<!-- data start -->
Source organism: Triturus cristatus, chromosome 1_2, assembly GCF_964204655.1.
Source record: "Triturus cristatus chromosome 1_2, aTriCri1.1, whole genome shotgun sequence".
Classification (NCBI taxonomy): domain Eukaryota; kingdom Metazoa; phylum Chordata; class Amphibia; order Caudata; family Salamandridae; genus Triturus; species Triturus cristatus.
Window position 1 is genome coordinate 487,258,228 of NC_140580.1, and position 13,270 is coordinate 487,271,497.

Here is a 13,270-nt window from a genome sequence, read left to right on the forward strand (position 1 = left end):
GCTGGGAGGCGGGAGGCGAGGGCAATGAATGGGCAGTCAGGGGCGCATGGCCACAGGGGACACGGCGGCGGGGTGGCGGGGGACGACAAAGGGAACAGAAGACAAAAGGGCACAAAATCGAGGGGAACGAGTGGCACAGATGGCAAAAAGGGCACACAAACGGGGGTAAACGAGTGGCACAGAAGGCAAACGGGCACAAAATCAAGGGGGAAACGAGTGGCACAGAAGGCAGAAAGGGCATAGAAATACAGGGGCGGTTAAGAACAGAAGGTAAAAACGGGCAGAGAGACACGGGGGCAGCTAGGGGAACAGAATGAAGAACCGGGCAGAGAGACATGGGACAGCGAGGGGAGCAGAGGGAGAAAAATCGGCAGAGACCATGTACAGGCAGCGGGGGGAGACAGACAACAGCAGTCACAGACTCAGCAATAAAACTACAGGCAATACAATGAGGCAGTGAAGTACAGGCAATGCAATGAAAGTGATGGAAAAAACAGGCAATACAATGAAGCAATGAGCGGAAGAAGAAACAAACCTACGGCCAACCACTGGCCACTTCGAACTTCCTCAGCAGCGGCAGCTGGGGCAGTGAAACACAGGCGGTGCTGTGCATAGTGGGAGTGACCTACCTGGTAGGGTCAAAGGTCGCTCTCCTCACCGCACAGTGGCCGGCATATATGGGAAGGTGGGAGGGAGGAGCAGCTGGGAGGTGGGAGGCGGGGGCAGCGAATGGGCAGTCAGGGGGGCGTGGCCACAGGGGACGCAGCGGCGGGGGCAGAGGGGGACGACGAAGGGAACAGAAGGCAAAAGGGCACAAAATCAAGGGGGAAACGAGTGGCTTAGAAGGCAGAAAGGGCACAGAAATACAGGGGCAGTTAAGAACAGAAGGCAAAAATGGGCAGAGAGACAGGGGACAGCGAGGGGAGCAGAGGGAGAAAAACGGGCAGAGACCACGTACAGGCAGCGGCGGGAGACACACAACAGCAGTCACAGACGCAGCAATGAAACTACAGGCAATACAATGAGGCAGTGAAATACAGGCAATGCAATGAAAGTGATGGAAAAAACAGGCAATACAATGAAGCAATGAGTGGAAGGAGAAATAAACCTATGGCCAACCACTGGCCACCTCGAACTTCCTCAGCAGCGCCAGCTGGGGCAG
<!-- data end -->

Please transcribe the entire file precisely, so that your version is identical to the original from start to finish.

Source organism: Triturus cristatus, chromosome 1_2, assembly GCF_964204655.1.
Source record: "Triturus cristatus chromosome 1_2, aTriCri1.1, whole genome shotgun sequence".
Classification (NCBI taxonomy): domain Eukaryota; kingdom Metazoa; phylum Chordata; class Amphibia; order Caudata; family Salamandridae; genus Triturus; species Triturus cristatus.
Window position 1 is genome coordinate 487,258,228 of NC_140580.1, and position 13,270 is coordinate 487,271,497.

Here is a 13,270-nt window from a genome sequence, read left to right on the forward strand (position 1 = left end):
GCTGGGAGGCGGGAGGCGAGGGCAATGAATGGGCAGTCAGGGGCGCATGGCCACAGGGGACACGGCGGCGGGGTGGCGGGGGACGACAAAGGGAACAGAAGACAAAAGGGCACAAAATCGAGGGGAACGAGTGGCACAGATGGCAAAAAGGGCACACAAACGGGGGTAAACGAGTGGCACAGAAGGCAAACGGGCACAAAATCAAGGGGGAAACGAGTGGCACAGAAGGCAGAAAGGGCATAGAAATACAGGGGCGGTTAAGAACAGAAGGTAAAAACGGGCAGAGAGACACGGGGGCAGCTAGGGGAACAGAATGAAGAACCGGGCAGAGAGACATGGGACAGCGAGGGGAGCAGAGGGAGAAAAATCGGCAGAGACCATGTACAGGCAGCGGGGGGAGACAGACAACAGCAGTCACAGACTCAGCAATAAAACTACAGGCAATACAATGAGGCAGTGAAGTACAGGCAATGCAATGAAAGTGATGGAAAAAACAGGCAATACAATGAAGCAATGAGCGGAAGAAGAAACAAACCTACGGCCAACCACTGGCCACTTCGAACTTCCTCAGCAGCGGCAGCTGGGGCAGTGAAACACAGGCGGTGCTGTGCATAGTGGGAGTGACCTACCTGGTAGGGTCAAAGGTCGCTCTCCTCACCGCACAGTGGCCGGCATATATGGGAAGGTGGGAGGGAGGAGCAGCTGGGAGGTGGGAGGCGGGGGCAGCGAATGGGCAGTCAGGGGGGCGTGGCCACAGGGGACGCAGCGGCGGGGGCAGAGGGGGACGACGAAGGGAACAGAAGGCAAAAGGGCACAAAATCAAGGGGGAAACGAGTGGCTTAGAAGGCAGAAAGGGCACAGAAATACAGGGGCAGTTAAGAACAGAAGGCAAAAATGGGCAGAGAGACAGGGGACAGCGAGGGGAGCAGAGGGAGAAAAACGGGCAGAGACCACGTACAGGCAGCGGCGGGAGACACACAACAGCAGTCACAGACGCAGCAATGAAACTACAGGCAATACAATGAGGCAGTGAAATACAGGCAATGCAATGAAAGTGATGGAAAAAACAGGCAATACAATGAAGCAATGAGTGGAAGGAGAAATAAACCTATGGCCAACCACTGGCCACCTCGAACTTCCTCAGCAGCGCCAGCTGGGGCAG